A member agency partners with Food Lifeline to increase the amount of healthy, nutritious food they are able to distribute to their clients. Member agencies are food pantries, community meal programs, shelters and group homes. Our network of member agencies vary in size and location, however all are non-profits working hard to feed hungry people in their communities.
How Do Member Agencies Get Food?
The number one service Food Lifeline provides to member agencies is, of course, food! The primary source for food is our Online Ordering system. Agencies shop online and place an order weekly or monthly. King County agencies pick up food directly from Food Lifeline’s Seattle warehouse. Food Lifeline trucks deliver weekly to 10 drop sites throughout Western Washington.
Many member agencies receive food through participation in one of Food Lifeline’s innovative programs, including Grocery Rescue, Seattle’s Table and Kids Cafe.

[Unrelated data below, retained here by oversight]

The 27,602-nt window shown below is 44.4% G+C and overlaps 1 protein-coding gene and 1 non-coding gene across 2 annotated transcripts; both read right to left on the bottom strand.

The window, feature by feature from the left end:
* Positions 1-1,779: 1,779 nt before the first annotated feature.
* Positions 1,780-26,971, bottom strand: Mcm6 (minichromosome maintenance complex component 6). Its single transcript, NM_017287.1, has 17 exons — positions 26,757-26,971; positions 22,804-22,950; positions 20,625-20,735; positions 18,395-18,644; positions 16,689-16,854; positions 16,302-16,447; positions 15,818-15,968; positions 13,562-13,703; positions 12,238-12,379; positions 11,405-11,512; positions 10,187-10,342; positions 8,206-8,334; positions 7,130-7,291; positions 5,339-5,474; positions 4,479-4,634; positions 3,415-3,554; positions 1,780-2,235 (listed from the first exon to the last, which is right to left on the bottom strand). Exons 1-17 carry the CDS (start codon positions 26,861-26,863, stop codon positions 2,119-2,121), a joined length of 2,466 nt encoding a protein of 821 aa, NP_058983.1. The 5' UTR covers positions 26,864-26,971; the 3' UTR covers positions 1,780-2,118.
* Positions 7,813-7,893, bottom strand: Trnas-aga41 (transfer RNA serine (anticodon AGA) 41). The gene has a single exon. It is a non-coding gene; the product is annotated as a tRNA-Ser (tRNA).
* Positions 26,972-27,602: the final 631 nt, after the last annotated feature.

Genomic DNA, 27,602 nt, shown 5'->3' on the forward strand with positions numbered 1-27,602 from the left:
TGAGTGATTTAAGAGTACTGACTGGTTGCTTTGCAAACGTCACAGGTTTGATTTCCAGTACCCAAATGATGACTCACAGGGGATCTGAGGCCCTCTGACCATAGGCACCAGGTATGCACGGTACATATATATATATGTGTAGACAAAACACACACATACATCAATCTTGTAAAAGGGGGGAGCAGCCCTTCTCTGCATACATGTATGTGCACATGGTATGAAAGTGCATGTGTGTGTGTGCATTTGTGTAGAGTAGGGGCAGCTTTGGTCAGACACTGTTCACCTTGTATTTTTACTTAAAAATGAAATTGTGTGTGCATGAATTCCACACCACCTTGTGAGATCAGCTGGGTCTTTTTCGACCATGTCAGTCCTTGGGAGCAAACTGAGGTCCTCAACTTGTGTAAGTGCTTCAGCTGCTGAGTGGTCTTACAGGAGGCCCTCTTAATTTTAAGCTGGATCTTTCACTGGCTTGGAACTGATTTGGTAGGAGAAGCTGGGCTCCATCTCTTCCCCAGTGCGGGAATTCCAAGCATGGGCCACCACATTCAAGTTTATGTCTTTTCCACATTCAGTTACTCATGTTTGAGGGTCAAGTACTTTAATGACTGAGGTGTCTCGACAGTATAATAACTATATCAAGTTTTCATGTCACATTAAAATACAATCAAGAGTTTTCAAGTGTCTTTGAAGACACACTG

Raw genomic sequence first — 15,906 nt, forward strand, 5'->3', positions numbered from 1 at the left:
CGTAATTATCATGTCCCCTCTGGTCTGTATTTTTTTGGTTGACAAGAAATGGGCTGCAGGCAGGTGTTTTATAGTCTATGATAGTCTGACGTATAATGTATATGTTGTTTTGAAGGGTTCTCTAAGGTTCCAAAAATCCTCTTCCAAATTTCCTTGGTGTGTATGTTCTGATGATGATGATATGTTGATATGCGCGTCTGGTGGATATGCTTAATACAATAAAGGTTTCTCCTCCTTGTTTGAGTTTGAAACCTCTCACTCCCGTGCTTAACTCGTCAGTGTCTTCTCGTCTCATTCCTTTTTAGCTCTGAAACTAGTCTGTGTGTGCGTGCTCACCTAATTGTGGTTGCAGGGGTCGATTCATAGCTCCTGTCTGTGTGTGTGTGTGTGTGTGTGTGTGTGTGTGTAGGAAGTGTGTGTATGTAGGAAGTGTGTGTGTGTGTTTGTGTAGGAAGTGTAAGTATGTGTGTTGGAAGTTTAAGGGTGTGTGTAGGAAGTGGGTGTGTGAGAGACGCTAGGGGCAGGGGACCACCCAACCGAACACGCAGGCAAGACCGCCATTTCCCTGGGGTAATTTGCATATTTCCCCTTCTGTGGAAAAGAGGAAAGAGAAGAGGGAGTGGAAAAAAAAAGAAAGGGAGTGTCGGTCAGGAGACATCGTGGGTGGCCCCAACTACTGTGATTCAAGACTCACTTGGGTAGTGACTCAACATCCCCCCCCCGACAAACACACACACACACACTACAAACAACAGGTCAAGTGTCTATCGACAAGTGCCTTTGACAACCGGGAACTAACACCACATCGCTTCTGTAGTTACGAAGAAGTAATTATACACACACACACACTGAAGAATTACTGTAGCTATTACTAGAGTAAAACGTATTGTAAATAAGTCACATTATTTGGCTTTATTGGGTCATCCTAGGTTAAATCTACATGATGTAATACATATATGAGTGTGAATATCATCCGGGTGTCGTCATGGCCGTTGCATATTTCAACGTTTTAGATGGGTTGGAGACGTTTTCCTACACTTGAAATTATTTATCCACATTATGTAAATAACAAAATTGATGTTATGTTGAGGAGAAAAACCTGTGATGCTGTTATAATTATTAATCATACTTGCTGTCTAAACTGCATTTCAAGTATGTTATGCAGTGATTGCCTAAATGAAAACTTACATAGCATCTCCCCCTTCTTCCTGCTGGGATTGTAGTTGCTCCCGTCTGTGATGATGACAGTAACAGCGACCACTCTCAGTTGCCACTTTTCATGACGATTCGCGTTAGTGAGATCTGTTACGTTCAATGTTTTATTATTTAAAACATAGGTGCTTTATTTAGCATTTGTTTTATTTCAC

What Are Other Membership Benefits?
Member agencies receive the latest information on product recalls, so they can make sure the food they are distributing is safe for their clients/guests to eat.
Food Lifeline also provides a variety of training opportunities through our Member Agency Conference, Regional Workshops, Food Lifeline 101 and individual trainings with agency staff and volunteers as requested.
Our Agency Dish Newsletter and Member Agency section of Food Lifeline’s website keep agencies informed and up-to-date
Our Public Policy team provides Advocacy Alerts and can work with agencies and coalitions interested in engaging with their legislators.
How Do We Evaluate Member Agencies?
In order to become a Member Agency, organizations must meet several requirements, including a current 501 (c) 3 determination and a functioning Board of Directors. Read the full list of Eligibility Requirements.
Food Lifeline conducts a thorough monitor of each agency every other year. We look at how the agency is receiving, storing and distributing food to make sure they are following established food safety guidelines and that food is being distributed equitably. The monitor also gives Food Lifeline staff a chance to elicit feedback on our services, learn about specific challenges the agency is facing, and assess agency capacity.